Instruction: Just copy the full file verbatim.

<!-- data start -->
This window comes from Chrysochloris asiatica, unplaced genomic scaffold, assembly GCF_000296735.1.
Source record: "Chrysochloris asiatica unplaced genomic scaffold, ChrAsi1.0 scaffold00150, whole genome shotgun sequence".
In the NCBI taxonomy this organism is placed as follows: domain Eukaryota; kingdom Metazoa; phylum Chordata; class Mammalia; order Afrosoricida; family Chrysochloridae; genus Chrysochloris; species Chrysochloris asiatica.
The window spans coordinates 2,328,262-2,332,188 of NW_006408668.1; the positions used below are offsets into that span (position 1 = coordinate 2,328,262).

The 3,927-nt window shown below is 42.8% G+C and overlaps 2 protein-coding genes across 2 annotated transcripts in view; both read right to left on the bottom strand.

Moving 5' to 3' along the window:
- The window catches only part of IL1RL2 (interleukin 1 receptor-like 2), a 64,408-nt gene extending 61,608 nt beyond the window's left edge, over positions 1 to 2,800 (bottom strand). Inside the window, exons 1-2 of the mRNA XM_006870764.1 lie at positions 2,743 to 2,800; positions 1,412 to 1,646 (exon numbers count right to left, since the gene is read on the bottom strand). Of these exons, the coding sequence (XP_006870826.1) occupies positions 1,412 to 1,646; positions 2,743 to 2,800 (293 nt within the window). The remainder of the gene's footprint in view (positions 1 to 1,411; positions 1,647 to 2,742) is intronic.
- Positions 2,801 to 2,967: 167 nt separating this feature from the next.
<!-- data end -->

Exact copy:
This window comes from Chrysochloris asiatica, unplaced genomic scaffold, assembly GCF_000296735.1.
Source record: "Chrysochloris asiatica unplaced genomic scaffold, ChrAsi1.0 scaffold00150, whole genome shotgun sequence".
In the NCBI taxonomy this organism is placed as follows: domain Eukaryota; kingdom Metazoa; phylum Chordata; class Mammalia; order Afrosoricida; family Chrysochloridae; genus Chrysochloris; species Chrysochloris asiatica.
The window spans coordinates 2,328,262-2,332,188 of NW_006408668.1; the positions used below are offsets into that span (position 1 = coordinate 2,328,262).

The 3,927-nt window shown below is 42.8% G+C and overlaps 2 protein-coding genes across 2 annotated transcripts in view; both read right to left on the bottom strand.

Moving 5' to 3' along the window:
- The window catches only part of IL1RL2 (interleukin 1 receptor-like 2), a 64,408-nt gene extending 61,608 nt beyond the window's left edge, over positions 1 to 2,800 (bottom strand). Inside the window, exons 1-2 of the mRNA XM_006870764.1 lie at positions 2,743 to 2,800; positions 1,412 to 1,646 (exon numbers count right to left, since the gene is read on the bottom strand). Of these exons, the coding sequence (XP_006870826.1) occupies positions 1,412 to 1,646; positions 2,743 to 2,800 (293 nt within the window). The remainder of the gene's footprint in view (positions 1 to 1,411; positions 1,647 to 2,742) is intronic.
- Positions 2,801 to 2,967: 167 nt separating this feature from the next.